Self Expression Magazine

NaNoWriMo: The First Experience

Posted on the 28 November 2013 by Eternalmusing @HanaMuses
This year was my first year participating in National Novel Writing Month, NaNoWriMo is a nonprofit organization established in 1999, aimed at getting people to sit down and write 50,000 words in the month of November (that's 1,667 words a day, if you were wondering). Did you know that Water for Elephants was born as a result of this program? Over 250 novels that started as NaNo novels were published traditionally.
Sounds great, right?
Try looking at it from the other end of the straw.
As a full-time college student, this proved to be a challenge. November is one of the more busier months since it steadily nears exam time early December. Regardless, I took the challenge. With three days left and less than 20k written, I've simply given up on trying to "win," though I will continue my started novel at a more leisurely pace.
Yes I'll still be in college next year, but I'm still going to try again. Why? Here's three reasons, ones I've seen and heard, then engraved into my Declaration of Insanity, written and Hancocked by me, of course.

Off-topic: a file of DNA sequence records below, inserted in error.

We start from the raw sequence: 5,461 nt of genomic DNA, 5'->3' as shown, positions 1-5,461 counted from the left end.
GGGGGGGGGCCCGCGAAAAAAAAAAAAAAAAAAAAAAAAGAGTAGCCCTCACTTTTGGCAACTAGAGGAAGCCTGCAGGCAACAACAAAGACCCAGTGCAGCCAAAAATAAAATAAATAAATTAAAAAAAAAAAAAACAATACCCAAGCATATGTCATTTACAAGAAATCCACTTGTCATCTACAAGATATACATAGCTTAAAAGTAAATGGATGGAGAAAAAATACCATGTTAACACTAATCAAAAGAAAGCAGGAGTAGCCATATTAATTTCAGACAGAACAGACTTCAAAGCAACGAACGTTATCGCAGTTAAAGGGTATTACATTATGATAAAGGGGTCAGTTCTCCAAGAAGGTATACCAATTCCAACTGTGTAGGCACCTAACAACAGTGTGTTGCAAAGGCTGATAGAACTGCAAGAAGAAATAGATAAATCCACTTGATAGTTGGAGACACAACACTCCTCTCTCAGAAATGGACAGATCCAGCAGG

1. Bragging rights: You get to say you wrote a novel in a month. Yes, 50k is hardly a novel and the writing you produce will not be pristine, but that doesn't matter. You accomplished something great. You can say you wrote 50k in a month. That's more than fantastic.
2. It's on paper: In a frantic state of trying to match a word-count, you will be spewing idea from the very depths and crevasses of your mind. Worry not about how bizarre, or even how weird it may be, because you probably created a beginning, middle, and end to a great book. Now the fun part begins! You've got a figment of a story written out, and now you can go back in and mold it into something fantastic. You took care of the hard part, and now the fun begins.

3. Discipline & habit: After taking time to write and write quickly, you start to type faster and more consistently. However, you also realize a thousand words might be like extracting a thorn from your foot and spend half a day just trying to crunch out those words, or you could write two thousand within the hour and still be pumped. Either way, you are challenging yourself to write significant amount of words every day, and that is more than anyone can say when doing something as intense and mind-taxing as this.
Moral of the story: Check it out; you won't regret it.

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